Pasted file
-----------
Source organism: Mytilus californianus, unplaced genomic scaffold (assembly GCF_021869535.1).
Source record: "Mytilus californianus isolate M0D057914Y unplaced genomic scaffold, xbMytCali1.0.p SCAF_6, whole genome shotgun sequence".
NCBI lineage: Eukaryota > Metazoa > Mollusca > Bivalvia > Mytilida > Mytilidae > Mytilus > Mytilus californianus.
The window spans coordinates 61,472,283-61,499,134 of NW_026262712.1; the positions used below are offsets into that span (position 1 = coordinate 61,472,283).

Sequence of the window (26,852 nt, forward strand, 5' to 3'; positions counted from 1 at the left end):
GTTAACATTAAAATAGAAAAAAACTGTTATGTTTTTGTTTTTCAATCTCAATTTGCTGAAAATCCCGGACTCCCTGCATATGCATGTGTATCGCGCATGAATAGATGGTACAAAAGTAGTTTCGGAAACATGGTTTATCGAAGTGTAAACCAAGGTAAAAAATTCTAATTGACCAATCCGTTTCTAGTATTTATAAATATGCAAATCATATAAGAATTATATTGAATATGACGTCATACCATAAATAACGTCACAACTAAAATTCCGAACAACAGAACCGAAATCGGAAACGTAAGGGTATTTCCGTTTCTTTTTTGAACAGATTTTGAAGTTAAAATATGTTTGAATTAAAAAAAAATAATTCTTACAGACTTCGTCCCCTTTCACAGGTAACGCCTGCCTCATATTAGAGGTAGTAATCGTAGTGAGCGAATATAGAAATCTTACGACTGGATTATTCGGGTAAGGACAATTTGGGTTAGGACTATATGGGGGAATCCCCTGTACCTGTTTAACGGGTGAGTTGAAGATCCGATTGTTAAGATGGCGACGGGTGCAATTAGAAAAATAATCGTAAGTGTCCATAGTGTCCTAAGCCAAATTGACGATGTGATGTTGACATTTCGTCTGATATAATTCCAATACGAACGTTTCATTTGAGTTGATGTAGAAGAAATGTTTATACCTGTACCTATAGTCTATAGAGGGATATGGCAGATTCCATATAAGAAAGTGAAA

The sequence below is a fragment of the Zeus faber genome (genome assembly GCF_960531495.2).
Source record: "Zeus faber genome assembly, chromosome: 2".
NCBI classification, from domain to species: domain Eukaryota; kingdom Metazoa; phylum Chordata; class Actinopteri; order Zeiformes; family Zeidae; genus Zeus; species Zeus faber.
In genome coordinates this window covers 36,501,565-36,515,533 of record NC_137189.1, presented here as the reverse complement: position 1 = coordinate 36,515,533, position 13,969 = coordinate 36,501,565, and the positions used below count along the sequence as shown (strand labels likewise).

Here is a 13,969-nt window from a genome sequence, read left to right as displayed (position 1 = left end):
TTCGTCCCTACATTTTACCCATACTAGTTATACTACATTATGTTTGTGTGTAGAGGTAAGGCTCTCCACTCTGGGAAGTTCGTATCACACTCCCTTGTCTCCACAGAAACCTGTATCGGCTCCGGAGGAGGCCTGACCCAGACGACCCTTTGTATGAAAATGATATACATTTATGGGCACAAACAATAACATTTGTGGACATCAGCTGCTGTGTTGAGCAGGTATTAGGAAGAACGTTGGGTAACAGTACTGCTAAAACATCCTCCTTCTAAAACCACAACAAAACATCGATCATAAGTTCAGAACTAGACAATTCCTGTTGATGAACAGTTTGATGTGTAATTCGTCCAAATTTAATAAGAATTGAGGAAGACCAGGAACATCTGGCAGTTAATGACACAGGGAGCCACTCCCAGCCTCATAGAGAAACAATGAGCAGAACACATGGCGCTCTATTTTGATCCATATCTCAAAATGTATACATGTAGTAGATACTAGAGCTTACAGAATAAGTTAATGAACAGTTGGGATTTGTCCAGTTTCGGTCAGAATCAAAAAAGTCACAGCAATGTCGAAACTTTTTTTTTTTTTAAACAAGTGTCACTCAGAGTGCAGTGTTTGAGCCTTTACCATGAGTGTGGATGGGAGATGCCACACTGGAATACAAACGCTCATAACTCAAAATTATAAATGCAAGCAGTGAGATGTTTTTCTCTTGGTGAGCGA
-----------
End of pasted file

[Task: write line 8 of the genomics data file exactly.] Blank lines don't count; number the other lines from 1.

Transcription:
Source record: "Zeus faber genome assembly, chromosome: 2".